Jeffrey Birnbaum: I guess there is that possibility. And I acknowledged that in the body of the story. But without support of the Senate's majority leader, and an obvious reluctance in the Senate Finance Committee, the chances of a successful new law that increases taxes on private equity managers (carried interest) are extremely small this year. That was the point I was making in the story. Next year, everything could change. And the year after that. But that's the way it is with legislation. Nothing is ever over. What I was recording was a major turning point in the debate.
Olney, Md.: What makes a tax on rich people such big front page news? Who really cares.
Jeffrey Birnbaum: Well it looked this morning like a lot of people cared. The story was at least for a while the most e-mailed story on washingtonpost.com.
District: So, the Democrats are in bed with Wall Street. That's no surprise. That's the way it's always been and always will be.
Jeffrey Birnbaum: Well, I think Wall Street is pretty bipartisan. It is unusual in business because it is that way; more Democrats than in corporate America for instance. I don't know if it's always been that way, but that's the way it's been in recent years. There's money on Wall Street for every type of politician. That's how power works I'm afraid.
Sacramento, Calif.: The Democrats are backing a lot of advertising to try to persuade Republicans not to vote with Bush on SCHIP. Does that sort of thing work and will it work this time?
Jeffrey Birnbaum: You are referring to the children's health bill that Bush has vetoed and that the Democrats want to override. The advertising is being targeted into the districts of Republicans that the Democrats think might switch their votes if pushed. The idea is to drum up public support for Democrats' position and against Bush's. Will it work? We'll find out later this week or next week when the override votes happen on Capitol Hill. In general, advertising campaigns can work and sometimes do, but not always. A lot of money is often wasted on these expensive types of campaigns.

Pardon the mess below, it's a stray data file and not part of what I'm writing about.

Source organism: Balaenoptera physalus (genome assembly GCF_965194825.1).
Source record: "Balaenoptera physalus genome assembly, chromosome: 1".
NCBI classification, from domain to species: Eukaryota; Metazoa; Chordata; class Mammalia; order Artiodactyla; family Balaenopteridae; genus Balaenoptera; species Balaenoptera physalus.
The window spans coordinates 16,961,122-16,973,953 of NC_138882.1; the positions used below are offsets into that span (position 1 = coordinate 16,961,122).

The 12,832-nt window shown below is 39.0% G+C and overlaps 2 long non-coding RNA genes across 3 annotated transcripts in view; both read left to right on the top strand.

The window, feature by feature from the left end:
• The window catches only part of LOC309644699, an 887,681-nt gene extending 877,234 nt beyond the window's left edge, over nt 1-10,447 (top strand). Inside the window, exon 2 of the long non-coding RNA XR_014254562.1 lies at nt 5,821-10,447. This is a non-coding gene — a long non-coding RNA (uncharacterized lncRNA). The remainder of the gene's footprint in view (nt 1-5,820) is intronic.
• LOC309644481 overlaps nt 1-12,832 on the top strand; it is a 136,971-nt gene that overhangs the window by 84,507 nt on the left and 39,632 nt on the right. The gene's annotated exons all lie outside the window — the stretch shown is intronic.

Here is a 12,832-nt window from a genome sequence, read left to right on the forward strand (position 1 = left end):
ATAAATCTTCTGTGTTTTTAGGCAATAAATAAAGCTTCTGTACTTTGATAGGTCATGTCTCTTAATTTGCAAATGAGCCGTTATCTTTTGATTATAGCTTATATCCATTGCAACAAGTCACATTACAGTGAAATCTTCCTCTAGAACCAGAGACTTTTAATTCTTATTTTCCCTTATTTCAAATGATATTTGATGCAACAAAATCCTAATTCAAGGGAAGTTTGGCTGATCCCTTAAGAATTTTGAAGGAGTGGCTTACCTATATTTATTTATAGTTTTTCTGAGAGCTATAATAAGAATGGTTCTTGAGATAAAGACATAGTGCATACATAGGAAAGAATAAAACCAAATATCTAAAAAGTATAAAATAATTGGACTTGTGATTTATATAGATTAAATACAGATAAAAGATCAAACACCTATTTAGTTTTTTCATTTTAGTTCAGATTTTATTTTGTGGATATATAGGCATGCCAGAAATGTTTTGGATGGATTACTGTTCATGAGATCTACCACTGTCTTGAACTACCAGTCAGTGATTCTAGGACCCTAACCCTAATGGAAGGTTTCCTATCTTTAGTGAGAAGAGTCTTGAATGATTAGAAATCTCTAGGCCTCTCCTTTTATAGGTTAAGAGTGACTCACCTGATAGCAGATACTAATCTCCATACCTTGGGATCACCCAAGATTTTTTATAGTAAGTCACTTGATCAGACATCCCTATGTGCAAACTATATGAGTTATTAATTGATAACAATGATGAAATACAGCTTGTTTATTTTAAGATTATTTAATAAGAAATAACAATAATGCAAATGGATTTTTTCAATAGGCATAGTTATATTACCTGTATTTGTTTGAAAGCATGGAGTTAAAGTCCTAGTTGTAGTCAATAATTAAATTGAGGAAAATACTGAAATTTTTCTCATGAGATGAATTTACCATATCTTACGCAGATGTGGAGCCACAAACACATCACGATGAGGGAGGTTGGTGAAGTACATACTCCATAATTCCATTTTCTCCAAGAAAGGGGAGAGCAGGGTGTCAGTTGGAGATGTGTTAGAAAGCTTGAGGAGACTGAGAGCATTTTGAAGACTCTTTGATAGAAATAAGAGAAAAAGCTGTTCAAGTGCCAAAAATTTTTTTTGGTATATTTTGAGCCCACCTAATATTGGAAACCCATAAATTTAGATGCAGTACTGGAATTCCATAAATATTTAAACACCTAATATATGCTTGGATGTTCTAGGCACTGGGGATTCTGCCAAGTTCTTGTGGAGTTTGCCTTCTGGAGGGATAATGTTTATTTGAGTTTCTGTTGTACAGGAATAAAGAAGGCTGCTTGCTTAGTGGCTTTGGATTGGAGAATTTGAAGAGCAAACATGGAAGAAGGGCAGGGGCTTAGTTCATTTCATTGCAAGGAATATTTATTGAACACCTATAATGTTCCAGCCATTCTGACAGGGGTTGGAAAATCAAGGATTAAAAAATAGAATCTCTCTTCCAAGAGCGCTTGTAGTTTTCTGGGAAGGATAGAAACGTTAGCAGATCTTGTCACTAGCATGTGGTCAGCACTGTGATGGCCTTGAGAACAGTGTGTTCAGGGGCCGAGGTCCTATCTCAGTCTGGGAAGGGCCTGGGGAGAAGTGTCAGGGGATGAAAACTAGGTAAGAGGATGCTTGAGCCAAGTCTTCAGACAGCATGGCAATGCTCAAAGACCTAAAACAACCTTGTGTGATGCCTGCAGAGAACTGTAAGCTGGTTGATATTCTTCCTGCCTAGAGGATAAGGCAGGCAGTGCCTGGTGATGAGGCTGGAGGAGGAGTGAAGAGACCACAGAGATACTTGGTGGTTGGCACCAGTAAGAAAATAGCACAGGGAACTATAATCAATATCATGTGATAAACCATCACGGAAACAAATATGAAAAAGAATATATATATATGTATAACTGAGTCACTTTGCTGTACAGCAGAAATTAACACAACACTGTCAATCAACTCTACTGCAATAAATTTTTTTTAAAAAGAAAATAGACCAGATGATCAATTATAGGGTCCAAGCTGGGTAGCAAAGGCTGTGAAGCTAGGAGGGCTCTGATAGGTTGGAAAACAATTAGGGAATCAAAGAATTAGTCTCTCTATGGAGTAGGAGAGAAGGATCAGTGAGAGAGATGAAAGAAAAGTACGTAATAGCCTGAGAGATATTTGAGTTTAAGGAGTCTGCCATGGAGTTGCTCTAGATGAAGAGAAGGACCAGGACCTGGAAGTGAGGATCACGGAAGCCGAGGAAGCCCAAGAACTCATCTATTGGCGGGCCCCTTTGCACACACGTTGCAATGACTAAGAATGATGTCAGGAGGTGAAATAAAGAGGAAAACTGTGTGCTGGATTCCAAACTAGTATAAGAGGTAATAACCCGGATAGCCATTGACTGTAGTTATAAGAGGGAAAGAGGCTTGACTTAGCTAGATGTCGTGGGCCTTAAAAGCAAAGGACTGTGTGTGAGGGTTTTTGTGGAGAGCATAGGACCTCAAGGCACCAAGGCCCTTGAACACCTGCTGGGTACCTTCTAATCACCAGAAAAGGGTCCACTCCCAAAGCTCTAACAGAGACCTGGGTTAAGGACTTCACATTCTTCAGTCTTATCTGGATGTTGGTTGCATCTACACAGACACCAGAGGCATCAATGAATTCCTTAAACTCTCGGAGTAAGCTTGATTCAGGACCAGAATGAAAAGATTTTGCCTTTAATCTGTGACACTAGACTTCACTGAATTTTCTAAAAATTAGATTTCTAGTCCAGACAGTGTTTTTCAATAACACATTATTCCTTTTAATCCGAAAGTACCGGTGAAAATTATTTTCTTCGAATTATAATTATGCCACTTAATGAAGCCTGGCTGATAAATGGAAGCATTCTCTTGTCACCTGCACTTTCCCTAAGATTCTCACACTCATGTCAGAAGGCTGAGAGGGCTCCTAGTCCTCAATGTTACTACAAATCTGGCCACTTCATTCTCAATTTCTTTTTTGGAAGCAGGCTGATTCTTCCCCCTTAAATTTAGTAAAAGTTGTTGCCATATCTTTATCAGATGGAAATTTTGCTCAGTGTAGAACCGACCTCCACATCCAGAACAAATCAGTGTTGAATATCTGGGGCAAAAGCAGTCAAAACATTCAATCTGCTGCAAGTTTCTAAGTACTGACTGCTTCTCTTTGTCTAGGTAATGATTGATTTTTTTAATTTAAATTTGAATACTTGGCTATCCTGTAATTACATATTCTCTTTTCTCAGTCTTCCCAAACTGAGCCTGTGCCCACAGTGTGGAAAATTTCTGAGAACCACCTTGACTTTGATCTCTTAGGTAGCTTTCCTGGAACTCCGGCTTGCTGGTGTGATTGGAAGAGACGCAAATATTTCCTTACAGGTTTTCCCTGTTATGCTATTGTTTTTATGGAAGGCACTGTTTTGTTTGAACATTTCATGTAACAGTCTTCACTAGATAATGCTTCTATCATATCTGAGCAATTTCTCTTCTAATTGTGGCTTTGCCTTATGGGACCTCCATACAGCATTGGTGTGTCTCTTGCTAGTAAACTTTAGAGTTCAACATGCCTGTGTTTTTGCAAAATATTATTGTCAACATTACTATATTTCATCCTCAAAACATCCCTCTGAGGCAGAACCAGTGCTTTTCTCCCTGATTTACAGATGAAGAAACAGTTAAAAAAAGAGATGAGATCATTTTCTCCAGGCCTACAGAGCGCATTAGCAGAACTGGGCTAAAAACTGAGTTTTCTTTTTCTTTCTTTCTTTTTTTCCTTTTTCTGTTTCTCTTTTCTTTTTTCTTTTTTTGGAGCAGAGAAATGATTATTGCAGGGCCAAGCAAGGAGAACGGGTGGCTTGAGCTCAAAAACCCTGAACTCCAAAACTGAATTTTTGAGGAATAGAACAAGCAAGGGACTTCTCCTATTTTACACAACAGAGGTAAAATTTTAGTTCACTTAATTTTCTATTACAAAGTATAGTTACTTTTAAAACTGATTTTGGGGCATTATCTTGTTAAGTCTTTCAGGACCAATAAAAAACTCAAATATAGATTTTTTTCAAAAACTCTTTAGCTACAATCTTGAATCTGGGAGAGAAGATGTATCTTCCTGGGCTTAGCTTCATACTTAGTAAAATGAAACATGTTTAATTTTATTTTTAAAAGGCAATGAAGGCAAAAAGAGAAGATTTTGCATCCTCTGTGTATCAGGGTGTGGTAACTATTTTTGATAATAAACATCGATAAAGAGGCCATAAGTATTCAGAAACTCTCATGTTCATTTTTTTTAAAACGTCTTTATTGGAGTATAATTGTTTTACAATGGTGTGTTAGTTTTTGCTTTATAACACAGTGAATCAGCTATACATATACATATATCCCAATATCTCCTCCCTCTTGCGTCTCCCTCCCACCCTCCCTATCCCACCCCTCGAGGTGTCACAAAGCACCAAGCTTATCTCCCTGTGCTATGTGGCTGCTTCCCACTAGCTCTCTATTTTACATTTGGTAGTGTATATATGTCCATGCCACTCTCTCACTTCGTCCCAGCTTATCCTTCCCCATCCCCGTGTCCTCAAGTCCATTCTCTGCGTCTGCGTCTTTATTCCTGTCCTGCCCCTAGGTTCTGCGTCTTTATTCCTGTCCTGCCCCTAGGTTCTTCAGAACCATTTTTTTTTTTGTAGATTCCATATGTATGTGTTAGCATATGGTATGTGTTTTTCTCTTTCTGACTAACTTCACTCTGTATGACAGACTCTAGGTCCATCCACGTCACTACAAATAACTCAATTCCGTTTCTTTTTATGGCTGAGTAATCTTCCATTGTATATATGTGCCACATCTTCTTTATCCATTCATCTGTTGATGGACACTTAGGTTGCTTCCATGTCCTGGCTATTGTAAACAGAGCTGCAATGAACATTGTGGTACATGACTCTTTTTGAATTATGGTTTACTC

Washington: What chance do you think Charles Rangel has to pass the "mother of all reforms" this year, as he says he wants?
Jeffrey Birnbaum: I don't think the chances are very strong. I keep hearing that the House Democratic leaders are less than enthused about taking on so many interests and exposing their party to the old "tax-and-spend" label of the past. I suspect that's why we haven't seen the big bill move through Ways and Means yet. Anyone think I'm wrong here?
Miami: With all the retirements lately, is there any chance that the Republicans can gain seats in the Senate or to get the majority back?
Jeffrey Birnbaum: Anything is possible in politics. At the moment, your scenario looks doubtful. Many more Republican-held seats are up for grabs in 2008 than Democratic-held seats and Republican incumbents are retiring at a disheartening clip for the GOP.
Philadelphia, Pa.: Do you really think lobbyists will listen to the new ethics rules? They never did before and I know some people in the profession.
Jeffrey Birnbaum: I think they will listen more than in the past. Violation of the rules is subject to stepped up civil penalties and also, for the first time, criminal sanctions. Read: prison time. Going to prison is generally not good for someone's career.
Wheaton, Md.: In recent months your newspaper has invited two embarrassingly unqualified commentators to editorialize that global climate change is basically nothing to worry about (a conclusion that runs 180 degrees counter to that of the mainstream scientific community). Advice columnist Emily Yoffe - a self-described "math moron" - has zero credentials in climatology, and economist Bjorn Lomborg's work has been cited for academic dishonesty. Meanwhile, I've not seen an actual scientist with peer-reviewed publications in climate research invited to write. Does it bother Post staff that when it comes to commentary on scientific issues your paper is now viewed as being on par with borderline tabloids like the Washington Times?
Jeffrey Birnbaum: If we waited for scientists with peer-reviewed publications to write for us, we'd never have anything in the paper. Opinions can be voiced by lots of people. And those opinions are not always shared. That's what an open democracy and press freedom are all about. Demanding that only people with certain qualifications write on certain subjects would be demeaning to millions of Americans. Disagreeing with opinion writers is one of the best things about our wonderful system.
Jeffrey Birnbaum: Thanks for writing in. We covered a lot of ground today. Let's do it again in a couple week. Thanks and cheers!